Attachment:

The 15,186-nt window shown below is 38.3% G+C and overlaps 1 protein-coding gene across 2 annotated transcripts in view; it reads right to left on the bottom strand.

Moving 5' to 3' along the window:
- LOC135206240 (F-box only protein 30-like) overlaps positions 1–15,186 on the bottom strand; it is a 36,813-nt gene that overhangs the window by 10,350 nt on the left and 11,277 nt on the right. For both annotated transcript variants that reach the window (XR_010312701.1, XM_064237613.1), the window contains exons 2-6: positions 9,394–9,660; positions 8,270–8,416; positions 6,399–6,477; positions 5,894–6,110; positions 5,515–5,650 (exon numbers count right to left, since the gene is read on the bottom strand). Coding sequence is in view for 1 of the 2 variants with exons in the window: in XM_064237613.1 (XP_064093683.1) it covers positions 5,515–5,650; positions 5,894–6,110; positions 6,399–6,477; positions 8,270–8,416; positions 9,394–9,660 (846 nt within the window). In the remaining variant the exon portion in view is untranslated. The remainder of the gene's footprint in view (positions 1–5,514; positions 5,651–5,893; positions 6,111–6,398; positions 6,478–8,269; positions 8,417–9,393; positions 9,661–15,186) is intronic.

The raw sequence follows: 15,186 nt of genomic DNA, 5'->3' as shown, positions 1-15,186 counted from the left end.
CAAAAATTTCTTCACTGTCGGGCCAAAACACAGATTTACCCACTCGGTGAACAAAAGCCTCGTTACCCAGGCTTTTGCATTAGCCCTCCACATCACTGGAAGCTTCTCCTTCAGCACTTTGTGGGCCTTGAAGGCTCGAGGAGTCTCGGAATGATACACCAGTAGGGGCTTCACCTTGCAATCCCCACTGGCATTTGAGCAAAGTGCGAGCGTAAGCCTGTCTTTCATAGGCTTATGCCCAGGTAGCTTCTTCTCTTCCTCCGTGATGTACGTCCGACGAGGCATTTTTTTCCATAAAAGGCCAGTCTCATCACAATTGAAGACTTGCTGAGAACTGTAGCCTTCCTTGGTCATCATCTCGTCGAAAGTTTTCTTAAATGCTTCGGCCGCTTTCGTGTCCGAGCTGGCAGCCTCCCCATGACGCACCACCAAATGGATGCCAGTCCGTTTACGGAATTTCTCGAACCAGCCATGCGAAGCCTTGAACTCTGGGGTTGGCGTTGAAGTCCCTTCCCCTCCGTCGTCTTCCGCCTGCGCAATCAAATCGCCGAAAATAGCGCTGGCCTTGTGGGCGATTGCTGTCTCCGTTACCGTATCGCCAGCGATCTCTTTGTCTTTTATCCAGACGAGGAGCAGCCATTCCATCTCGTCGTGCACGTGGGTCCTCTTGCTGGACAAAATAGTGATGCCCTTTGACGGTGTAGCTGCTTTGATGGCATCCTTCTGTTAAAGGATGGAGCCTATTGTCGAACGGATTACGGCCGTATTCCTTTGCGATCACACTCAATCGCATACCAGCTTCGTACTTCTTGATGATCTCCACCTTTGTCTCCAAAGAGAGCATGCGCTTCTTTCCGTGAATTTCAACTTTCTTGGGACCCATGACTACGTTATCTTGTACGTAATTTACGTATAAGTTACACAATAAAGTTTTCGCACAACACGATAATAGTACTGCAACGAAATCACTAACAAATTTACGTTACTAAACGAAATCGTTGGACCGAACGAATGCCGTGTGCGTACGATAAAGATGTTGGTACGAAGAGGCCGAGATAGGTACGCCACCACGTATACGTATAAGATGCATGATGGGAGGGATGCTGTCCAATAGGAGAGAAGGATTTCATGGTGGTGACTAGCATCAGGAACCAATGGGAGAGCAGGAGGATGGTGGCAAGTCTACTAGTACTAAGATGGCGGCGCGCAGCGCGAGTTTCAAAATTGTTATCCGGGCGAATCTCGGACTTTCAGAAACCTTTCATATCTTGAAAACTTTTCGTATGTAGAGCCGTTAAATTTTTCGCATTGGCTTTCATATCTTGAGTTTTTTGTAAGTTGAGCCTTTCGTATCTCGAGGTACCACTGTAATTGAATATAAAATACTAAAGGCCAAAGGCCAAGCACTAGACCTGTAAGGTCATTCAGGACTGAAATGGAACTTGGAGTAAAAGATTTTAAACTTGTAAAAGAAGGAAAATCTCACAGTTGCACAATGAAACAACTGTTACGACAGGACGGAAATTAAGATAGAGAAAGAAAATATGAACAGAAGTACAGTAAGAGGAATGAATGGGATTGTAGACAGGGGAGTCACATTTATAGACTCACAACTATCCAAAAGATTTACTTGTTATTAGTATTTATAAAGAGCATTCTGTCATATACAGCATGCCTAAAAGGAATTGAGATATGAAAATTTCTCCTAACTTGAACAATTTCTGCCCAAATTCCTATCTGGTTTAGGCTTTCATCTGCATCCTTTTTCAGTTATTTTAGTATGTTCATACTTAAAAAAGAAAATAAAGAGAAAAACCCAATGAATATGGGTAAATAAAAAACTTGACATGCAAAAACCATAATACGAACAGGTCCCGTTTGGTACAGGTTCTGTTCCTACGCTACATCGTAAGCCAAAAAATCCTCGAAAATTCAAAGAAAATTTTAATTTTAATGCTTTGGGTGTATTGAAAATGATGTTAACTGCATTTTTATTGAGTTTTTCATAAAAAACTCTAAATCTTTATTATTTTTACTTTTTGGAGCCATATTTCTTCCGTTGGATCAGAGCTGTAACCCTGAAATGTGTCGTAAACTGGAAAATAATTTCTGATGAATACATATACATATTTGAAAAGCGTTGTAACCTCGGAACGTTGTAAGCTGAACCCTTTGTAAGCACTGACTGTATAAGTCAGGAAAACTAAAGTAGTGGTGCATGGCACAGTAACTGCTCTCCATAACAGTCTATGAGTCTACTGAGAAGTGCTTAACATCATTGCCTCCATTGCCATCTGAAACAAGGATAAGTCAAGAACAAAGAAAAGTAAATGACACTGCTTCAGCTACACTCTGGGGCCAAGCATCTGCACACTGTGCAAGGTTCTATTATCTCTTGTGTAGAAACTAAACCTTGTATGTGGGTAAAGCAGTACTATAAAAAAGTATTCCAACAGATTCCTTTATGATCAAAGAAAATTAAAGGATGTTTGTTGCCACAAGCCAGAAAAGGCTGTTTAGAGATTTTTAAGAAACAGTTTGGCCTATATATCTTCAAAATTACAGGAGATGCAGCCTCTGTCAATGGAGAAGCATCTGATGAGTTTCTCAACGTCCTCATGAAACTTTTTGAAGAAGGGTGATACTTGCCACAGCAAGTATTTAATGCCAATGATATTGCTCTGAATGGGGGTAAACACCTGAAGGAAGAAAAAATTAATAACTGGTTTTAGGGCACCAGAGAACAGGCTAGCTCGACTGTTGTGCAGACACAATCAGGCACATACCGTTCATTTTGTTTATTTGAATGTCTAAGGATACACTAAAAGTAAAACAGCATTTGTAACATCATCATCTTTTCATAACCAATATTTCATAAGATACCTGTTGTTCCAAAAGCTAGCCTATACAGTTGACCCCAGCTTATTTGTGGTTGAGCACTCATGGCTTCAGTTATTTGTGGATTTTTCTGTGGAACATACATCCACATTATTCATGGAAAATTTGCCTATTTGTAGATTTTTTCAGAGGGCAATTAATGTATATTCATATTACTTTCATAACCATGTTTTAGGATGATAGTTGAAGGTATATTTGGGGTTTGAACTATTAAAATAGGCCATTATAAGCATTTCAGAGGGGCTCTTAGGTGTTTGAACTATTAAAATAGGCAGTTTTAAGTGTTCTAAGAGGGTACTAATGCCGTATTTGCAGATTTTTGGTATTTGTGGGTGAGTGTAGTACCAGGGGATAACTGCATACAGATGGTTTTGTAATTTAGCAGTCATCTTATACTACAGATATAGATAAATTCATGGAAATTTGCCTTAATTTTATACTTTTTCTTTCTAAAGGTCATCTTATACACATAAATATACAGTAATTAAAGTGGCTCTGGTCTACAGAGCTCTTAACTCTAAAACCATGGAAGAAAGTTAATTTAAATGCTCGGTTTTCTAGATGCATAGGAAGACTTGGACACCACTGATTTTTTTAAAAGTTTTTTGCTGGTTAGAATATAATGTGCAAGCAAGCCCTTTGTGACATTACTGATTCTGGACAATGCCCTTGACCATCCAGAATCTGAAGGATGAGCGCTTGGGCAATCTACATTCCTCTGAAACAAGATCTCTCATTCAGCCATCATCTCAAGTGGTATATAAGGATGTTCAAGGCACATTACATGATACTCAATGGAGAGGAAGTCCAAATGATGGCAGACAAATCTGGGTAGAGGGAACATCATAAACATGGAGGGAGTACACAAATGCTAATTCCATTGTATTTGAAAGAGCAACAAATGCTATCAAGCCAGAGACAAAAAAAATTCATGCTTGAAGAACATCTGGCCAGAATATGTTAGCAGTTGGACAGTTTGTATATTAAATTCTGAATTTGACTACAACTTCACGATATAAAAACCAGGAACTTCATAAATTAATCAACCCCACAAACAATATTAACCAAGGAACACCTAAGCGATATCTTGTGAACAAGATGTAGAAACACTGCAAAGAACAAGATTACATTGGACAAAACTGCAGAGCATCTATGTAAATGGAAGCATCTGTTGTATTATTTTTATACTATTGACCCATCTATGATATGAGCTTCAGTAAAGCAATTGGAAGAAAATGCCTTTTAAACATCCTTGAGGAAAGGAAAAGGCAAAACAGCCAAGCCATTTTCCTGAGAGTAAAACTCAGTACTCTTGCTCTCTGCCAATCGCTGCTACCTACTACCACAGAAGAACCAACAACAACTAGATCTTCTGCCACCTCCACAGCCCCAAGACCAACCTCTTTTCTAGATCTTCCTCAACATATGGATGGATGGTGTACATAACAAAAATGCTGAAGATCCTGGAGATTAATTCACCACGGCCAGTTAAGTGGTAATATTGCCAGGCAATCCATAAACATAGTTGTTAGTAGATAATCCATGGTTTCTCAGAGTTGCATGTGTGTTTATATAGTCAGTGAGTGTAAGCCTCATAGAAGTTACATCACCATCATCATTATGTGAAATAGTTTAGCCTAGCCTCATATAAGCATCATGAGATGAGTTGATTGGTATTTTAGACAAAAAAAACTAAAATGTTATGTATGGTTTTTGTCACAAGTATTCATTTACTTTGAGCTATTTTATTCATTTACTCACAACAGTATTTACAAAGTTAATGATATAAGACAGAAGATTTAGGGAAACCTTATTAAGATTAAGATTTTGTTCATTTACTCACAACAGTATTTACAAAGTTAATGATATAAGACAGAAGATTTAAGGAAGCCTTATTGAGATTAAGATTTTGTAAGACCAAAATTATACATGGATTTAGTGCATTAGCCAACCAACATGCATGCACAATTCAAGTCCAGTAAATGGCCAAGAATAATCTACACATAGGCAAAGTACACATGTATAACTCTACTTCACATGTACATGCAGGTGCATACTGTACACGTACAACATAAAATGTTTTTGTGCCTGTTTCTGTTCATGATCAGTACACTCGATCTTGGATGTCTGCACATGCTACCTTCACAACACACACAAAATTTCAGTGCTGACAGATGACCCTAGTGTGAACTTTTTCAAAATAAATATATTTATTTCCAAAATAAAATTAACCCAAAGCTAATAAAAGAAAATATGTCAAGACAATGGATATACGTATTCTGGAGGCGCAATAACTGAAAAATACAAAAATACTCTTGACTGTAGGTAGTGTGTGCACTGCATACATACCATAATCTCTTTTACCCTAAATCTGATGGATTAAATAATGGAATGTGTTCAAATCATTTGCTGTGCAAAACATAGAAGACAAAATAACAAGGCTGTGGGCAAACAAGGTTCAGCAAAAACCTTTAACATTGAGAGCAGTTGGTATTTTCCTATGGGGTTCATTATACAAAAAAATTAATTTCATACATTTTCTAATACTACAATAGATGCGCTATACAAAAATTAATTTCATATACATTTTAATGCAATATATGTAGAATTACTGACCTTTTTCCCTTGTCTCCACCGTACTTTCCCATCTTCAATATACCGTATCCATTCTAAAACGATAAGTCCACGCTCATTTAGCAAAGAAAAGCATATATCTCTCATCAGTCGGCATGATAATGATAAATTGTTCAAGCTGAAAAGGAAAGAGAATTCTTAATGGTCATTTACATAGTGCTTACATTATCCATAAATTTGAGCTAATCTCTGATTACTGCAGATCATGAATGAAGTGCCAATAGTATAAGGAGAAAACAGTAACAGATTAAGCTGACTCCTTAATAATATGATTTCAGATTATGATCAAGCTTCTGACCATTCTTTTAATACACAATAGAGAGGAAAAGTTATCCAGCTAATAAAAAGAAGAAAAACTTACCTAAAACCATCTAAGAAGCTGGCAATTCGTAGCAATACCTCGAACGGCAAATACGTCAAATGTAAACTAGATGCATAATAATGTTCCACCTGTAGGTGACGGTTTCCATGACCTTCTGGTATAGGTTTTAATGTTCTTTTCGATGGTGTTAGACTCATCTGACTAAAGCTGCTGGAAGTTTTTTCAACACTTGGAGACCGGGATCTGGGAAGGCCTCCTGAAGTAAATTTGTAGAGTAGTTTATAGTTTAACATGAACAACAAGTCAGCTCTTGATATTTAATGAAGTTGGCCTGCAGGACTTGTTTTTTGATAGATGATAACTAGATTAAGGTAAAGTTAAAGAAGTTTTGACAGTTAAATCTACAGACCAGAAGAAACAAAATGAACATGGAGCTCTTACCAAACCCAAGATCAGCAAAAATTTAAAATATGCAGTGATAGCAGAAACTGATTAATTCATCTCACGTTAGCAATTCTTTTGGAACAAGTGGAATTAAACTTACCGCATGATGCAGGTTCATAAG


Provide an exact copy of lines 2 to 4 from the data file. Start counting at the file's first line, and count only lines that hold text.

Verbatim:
Moving 5' to 3' along the window:
- LOC135206240 (F-box only protein 30-like) overlaps positions 1–15,186 on the bottom strand; it is a 36,813-nt gene that overhangs the window by 10,350 nt on the left and 11,277 nt on the right. For both annotated transcript variants that reach the window (XR_010312701.1, XM_064237613.1), the window contains exons 2-6: positions 9,394–9,660; positions 8,270–8,416; positions 6,399–6,477; positions 5,894–6,110; positions 5,515–5,650 (exon numbers count right to left, since the gene is read on the bottom strand). Coding sequence is in view for 1 of the 2 variants with exons in the window: in XM_064237613.1 (XP_064093683.1) it covers positions 5,515–5,650; positions 5,894–6,110; positions 6,399–6,477; positions 8,270–8,416; positions 9,394–9,660 (846 nt within the window). In the remaining variant the exon portion in view is untranslated. The remainder of the gene's footprint in view (positions 1–5,514; positions 5,651–5,893; positions 6,111–6,398; positions 6,478–8,269; positions 8,417–9,393; positions 9,661–15,186) is intronic.

The raw sequence follows: 15,186 nt of genomic DNA, 5'->3' as shown, positions 1-15,186 counted from the left end.